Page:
Sunday, 7 February 2010

It's Like The '60s, Only With Less Hope.

There's not much I can say about this film that I haven't rambled on endlessly to anyone unfortunate (or, dare I say, fortunate) enough to have got me started. It's pretty much my favourite film of 2006, one of my favourite films of the noughties, one of my favourites of forever.

John Cameron Mitchell first came to notice in the film world with his feature Hedwig And The Angry Inch, a film that started out on the stage (and was rendered so amazingly and brilliantly in Sydney a few years back with iOTA in the lead role) before becoming a bit of a cult hit. He followed it up five years later with a film called Shortbus. I first saw it in Australia when the distributors, Hopscotch, organised a massive preview screening for people in the film industry. Certain it would run into problems with censorship due to the amount of actual sex, including gay sex, in it, they put everyone in two cinemas in Paddington, talked about how the movie was so much more and then screened it, presumably in the hope that we would all come out swinging for the film if people did try and ban it. As it was, I don't recall any controversy about its release (amazingly), but I don't know anyone who didn't come out of that movie loving it.

There is a lot of sex. A lot. The opening sequence involves Sofia (Sook-Yin Lee) and Rob (Raphael Barker) having vigourous sex in a number of positions in their home, Severin (Lindsay Beamish) dominated her charge Jesse (Adam Hardman) to an impressive orgasm and James (Paul Dawson) self-felating in his apartment, watched by his stalker Caleb (Peter Stickles) from across the street. That's a pretty full on start, and I'm no prude. But the film, despite the constant references and reliance on sex, is not about sex at all. It's about people, relationships, desires, hope, loss. Feeling. The sex is a catalyst, a backdrop.

Our main characters are Sofia, James, his boyfriend Jamie (PJ DeBoy), Severin and to an extent where his input allows the cohesion of the stories, Justin Bond playing himself. The Shortbus of the title is an underground club in New York, where James and Jamie take Sofia, their couples counsellor, after she reveals to them that she has never had an orgasm. There, she meets Severin, and the two begin a friendship as Sofia tries to help the dominatrix to have a real human relationship while she returns the favour by helping the therapist achieve a sexual climax. James and Jamie meanwhile have decided to open up their relationship, and pick up Ceth (Jay Brannan), making him part of their lives. James is documenting much of this, making a film that he is not allowing anyone to see.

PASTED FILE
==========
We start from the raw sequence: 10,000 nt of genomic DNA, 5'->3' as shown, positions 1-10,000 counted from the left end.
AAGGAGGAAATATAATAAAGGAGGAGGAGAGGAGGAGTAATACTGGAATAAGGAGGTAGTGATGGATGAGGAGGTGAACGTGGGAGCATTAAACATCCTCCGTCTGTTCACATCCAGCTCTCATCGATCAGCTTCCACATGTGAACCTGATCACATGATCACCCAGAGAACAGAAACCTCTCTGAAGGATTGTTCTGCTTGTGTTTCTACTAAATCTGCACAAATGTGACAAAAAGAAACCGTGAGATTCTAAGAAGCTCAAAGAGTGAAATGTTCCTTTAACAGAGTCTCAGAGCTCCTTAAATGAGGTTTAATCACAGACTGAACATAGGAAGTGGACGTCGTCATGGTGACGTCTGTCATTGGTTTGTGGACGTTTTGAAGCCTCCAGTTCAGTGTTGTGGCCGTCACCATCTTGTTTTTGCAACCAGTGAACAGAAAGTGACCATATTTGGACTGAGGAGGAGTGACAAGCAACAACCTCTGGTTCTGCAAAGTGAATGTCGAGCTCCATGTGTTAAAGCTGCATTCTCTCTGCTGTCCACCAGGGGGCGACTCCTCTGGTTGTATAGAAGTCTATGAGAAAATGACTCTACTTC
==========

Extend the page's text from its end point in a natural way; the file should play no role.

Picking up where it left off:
Within Shortbus, this debauched place of fantasy, far removed from any reality the average person might recognise, the reality of each character's fragile existence is played out. All of their fears are recognised, whether overtly through passionate monologues (there is a particularly moving one from Alan Mandell, playing an ex-New York mayor, discussing the AIDS crisis and his time in the closet) or inwardly through witty rebukes and sexual encounters. We see into James' despair during a game of truth or dare, and into Severin's through her apologies with art. Eventually James goes off in an attempt to write the final chapter in his film, only to be found by Caleb, and what he was really trying to do by introducing Ceth into Jamie's life becomes painfully apparent, and somehow incredibly noble.

The film is a true triumph in almost every way. The story was developed with the actors over years, Mitchell whittling down audition tapes to find his core group of collaborators. Yes, some of the performances are flawed, but they still feel very real, and the stories, the truth within them, is what is really important and so fully realised in Shortbus. The score from Yo La Tengo is impeccable, and the animated sequences fit perfectly with the impressions of the club. A final rousing chorus from all involved puts a candle on this lush and indulgent cake, leaving you overjoyed, triumphant, and close to tears of happiness.

If you are able to look past graphic sexual sequences to what they represent (and what I've already described is nothing - there are large orgy scenes, and an hilarious scene involving a national anthem being sung into orifices most people would not think to sing into) and how they allow their characters to progress than I'm fairly certain that you will love this film. For the most part there is virtually no titillation in the film - anything arousing comes from within. 5 stars, and a huge recommendation.


  1. aargh lovelovelove this film. love it so hard.

  2. as much as life itself?

    as much as life itself.